Advances in the Management of Peripheral Arterial Disease - Episode 18

Real-World Applications of Trial Data in PAD

Transcript: Deepak L. Bhatt, MD, MPH: Manesh, what should we do with peripheral interventionalists? Maybe this is applied to what we do as coronary interventionalists. What do you think is the preferred regimen? Let’s say we stent an SFA [superficial femoral artery] now. Should they go out on aspirin or clopidogrel and this vascular dose of rivaroxaban? Or should it just be an aspirin and this low-dose rivaroxaban? What is the optimal cocktail: for how long and with which agents?

Manesh R. Patel, MD: This is something a lot of people have asked and continue to ask. For the first time, we have an evidence-based answer. VOYAGER PAD would strongly suggest that at least the core of that therapy should be rivaroxaban, at what Mike has called a “baby dosage” or 2.5 mg twice daily dosage with aspirin. Whether you add clopidogrel is going to be dependent on your belief. There’s less evidence here, but some would say, “Manesh, clopidogrel was used in some of the stent trials, and I want to use some of it.” I’m not suggesting all the endovascular doctors should give up clopidogrel. If it was a straightforward SFA without a bunch of complexity and without a drug-coated product, where some of that clopidogrel was tested, I would likely say you can go home safely, based on what we’ve seen with VOYAGER PAD, and have an efficacy reduction after 3 years with low-dose rivaroxaban and aspirin.

If you were going to use short-term clopidogrel, remember it wasn’t randomized but it was stratified, that you were going to use it. I’m defining short-term clopidogrel as fewer than 6 months, 90 days. The average in the trial was 30 days. It didn’t modify the effect that we were seeing. In fact, we saw a little more bleeding. That message is not going to be different from what we’ve seen in other messages, which is when you get to triplet therapy, even with the baby dose of rivaroxaban, bleeding goes up. People probably stop the therapy. You’re going to have to have a really specific efficacy need when I’m thinking about that.

Deepak L. Bhatt, MD, MPH: That’s really good advice. What about an infrapopliteal drug-eluting stent that’s placed? What would you do there?

Manesh R. Patel, MD: That’s a tougher case because with an infrapopliteal drug-eluting stent in itself, we’ve already gone 2 levels beyond where we might have substantial evidence. We’re sunbathing on the evidence prebeach, which I do a lot of. I would just say that there, I would potentially still use rivaroxaban and aspirin. You might use the short course of DAPT [dual antiplatelet therapy] or at least add clopidogrel because you’re saying, “Look, I think it’s a coronary-size vessel. I believe in that thrombotic risk.”

We’ll have more data as we look at the angiographic subsets. I would still say rivaroxaban by itself in those patients who are not within the anatomic subset. Marc has probably highlighted—and I know Matt will think about this too—that a third of the patients in the VOYAGER PAD trial had critical limb ischemia, and if anything, they look even better than the patients with claudication. Those are what I’ll call our highest-risk patients, and I’m sure some of them are getting the types of interventions we’re talking about, whether it’s surgical or endovascular. Rivaroxaban certainly seems better there.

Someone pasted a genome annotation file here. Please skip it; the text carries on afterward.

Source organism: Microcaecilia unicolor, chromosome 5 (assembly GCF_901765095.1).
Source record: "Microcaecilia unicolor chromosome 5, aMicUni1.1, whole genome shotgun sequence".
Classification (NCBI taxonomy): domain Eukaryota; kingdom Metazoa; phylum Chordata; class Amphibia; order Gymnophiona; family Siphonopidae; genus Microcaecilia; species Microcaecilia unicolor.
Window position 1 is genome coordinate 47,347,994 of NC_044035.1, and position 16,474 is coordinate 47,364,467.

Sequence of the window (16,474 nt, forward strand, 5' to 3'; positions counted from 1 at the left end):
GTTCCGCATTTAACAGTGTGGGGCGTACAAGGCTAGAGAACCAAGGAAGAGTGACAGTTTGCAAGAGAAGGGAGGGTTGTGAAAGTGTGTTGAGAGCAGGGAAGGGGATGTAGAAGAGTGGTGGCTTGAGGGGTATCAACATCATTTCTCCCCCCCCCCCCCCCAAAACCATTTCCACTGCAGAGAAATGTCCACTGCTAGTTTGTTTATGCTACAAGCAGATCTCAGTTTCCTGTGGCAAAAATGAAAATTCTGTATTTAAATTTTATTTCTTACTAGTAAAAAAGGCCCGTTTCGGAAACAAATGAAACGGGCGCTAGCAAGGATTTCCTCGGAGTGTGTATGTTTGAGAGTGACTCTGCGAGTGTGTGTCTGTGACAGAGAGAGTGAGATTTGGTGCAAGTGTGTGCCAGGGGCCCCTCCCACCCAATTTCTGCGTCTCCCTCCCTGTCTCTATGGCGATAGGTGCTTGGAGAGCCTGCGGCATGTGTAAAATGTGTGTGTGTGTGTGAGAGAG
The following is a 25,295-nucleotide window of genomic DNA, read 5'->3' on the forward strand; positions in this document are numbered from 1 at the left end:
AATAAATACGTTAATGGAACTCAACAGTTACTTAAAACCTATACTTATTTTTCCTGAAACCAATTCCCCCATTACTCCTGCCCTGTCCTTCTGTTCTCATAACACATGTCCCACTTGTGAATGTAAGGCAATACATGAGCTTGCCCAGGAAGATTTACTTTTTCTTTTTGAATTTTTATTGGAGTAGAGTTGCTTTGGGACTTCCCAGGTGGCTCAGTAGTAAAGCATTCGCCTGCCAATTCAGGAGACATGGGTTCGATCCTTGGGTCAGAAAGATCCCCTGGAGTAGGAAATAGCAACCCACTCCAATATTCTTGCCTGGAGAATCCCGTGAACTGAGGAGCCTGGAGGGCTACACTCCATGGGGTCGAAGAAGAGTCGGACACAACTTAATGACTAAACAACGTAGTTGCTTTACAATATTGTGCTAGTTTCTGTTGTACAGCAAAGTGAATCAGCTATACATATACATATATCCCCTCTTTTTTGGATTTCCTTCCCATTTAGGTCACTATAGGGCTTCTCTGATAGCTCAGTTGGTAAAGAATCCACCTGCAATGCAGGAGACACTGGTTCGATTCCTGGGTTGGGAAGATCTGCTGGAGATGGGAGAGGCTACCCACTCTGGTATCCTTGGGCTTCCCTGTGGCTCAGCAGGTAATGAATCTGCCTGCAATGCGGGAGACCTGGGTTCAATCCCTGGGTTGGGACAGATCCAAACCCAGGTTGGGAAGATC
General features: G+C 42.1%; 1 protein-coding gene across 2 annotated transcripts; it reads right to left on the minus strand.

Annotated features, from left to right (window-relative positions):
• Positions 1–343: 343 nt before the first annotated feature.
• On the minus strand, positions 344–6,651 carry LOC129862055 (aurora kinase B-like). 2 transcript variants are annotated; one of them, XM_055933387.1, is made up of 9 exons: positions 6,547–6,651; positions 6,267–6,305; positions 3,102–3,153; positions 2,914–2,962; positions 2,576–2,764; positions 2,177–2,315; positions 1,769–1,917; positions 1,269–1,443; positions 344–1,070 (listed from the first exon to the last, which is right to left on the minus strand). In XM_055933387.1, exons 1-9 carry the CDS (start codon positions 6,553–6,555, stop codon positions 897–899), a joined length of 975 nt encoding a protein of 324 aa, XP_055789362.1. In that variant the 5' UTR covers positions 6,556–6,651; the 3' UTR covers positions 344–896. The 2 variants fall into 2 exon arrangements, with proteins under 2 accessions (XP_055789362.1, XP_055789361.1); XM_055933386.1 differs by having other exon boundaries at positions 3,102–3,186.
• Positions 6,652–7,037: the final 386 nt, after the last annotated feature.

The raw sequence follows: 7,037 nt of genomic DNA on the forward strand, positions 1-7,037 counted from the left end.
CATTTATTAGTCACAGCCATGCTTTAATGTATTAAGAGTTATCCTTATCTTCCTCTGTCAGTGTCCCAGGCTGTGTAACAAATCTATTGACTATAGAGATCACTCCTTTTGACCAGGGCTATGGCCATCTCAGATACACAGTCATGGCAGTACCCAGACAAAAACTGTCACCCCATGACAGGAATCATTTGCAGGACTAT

In the peripheral space, I’m moving away from that clopidogrel postrevascularization based on these data. We’ll know more about specific anatomic subsets from a really well-done collection of the angiograms in about 3000 of these patients. We still have to go review them and do a bunch of work, but that will be informative.

Deepak L. Bhatt, MD, MPH: Those are really important points. There is more to come as is the case with all these large well-done trials. Yes, there’s the primary analysis or 2, but then there’s a bunch of other analyses that can sometimes be even more informative. Before we leave VOYAGER PAD, do you have any final comments, Marc? It was your baby, after all. Any parting thoughts on it?

Marc P. Bonaca, MD, MPH: I was fortunate enough to get to present it. As with every trial, it’s a community that runs it and a lot of partnership of many folks. Manesh’s leadership was great. I think what was said is true about DAPT. It wasn’t a randomized trial, but this does distinguish from the coronary space where there are actually good data for clopidogrel. Although we can’t say whether clopidogrel helped at all, we know it did add more bleeding. To me it brings back the question of, “Why use clopidogrel at all in this space? Were we just doing it because we had nothing else?” Two drugs is generally enough, and we’re learning in almost every other setting that 2 is better than 3 when it comes to antithrombotics. I hope we learn more, and I wouldn’t be surprised to see a trend where people are abandoning clopidogrel more and just reserving it for really high-risk interventions. But as you said, there’s more to come, and it was a privilege to be part of the study.

Deepak L. Bhatt, MD, MPH: Congratulations to all of you on VOYAGER PAD for a really a tremendous effort. As you said, it takes large international teams to make these clinical trials happen.

Transcript Edited for Clarity